Philip Jones Griffiths
[Photojournalist, b. 1936, Rhuddian, Wales, d. 2008, London.]

 When Bill Gates started Corbis we were told that he needed images to fill those “digital picture frames” in his home, and many found this plausible. But now it’s pretty clear that he’s set out to control the visual history of the twentieth century. 

Stephen Shore
[Photographer, b. 1947, New York, lives in New York.]

 I meet young artists and it becomes clear that with some the main motivation is getting a show in Chelsea. It strikes me that this is very different to the way it was for me, which was that I wanted to understand photography and the world and myself. 

Allan Sekula
[Photographer, writer, and theorist, b. 1951, Erie, Pennsylvania, d. 2013, Los Angeles.]

 As a privileged commodity fetish, as an object of connoisseurship, the photograph achieves its ultimate semantic poverty. But this poverty has haunted photographic practice from the very beginning. 

Danny Lyon
[Photographer, b. 1942, New York, lives in Ulster County, New York.]

 [The people who run things] are so successful in the way they do it now. They could buy me off with a couple of vintage prints, they could have you do an ad, or give you a ribbon... In capitalist countries they reward artists because we’re ineffectual.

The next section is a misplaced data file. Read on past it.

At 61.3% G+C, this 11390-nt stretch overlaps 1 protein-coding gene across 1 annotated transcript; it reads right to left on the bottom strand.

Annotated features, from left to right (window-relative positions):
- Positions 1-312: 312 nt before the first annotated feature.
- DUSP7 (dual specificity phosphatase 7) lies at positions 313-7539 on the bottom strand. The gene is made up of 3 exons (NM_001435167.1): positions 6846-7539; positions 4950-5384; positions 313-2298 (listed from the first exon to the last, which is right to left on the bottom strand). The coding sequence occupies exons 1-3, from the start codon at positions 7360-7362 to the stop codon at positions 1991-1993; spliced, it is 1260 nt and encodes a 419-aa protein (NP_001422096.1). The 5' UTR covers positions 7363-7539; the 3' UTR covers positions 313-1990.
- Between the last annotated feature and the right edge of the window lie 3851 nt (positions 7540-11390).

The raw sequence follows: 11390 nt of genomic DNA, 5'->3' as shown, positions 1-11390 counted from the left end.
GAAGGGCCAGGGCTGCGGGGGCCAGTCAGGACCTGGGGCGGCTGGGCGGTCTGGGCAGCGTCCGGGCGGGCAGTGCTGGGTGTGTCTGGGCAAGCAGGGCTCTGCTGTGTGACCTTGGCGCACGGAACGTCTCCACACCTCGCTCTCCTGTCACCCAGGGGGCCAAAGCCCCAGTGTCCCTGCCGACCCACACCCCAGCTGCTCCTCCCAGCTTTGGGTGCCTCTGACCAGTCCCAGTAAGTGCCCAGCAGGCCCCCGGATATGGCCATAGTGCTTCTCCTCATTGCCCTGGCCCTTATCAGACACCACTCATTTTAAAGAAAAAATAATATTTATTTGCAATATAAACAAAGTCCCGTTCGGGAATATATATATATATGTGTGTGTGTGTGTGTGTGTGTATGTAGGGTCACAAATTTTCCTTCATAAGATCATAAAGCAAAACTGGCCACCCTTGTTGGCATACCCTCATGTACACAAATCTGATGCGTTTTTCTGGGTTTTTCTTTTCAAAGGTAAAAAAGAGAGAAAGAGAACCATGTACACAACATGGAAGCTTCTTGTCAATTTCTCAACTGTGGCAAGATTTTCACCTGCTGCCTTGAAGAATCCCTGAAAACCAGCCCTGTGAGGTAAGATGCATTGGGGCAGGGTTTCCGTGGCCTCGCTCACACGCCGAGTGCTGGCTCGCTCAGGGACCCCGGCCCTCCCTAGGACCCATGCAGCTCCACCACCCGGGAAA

Marshall McLuhan
[Writer and theorist, b. 1911, Edmonton, Alberta, Canada, d. 1980, Toronto, Canada.]

 Photography turns people into things and their image into a mass consumer product. 

Terence Donovan
[Photographer, b. 1936, Stepney, England, d. 1996, London.]

 You don’t do something like this for money. I’ve never met anyone who’s succeeded in life purely because they wanted the cash. 

Danny Lyon
[Photographer, b. 1942, New York, lives in Ulster County, New York.]

 My thirteen-year-old has a sign on his wall that reads “Corporate Rock Sucks.” Well now there's something called “Corporate Photography.” It’s corporations calling the shots in the world of photography. If Kodak is behind you they’ll make six copies of your exhibit, with prints big enough to sleep on and put full-page ads in the New York Times. So the corporations, who already own the media, have now bought up photography. 

John Berger
[Writer and critic, b. 1926, London, d. 2017, Paris.]

 Walk down a street of private galleries—but it is unnecessary to describe the dealers with their faces like silk purses. Everything they say is said to disguise their proper purpose. If you could fuck works of art as well as buy them, they would be pimps. 
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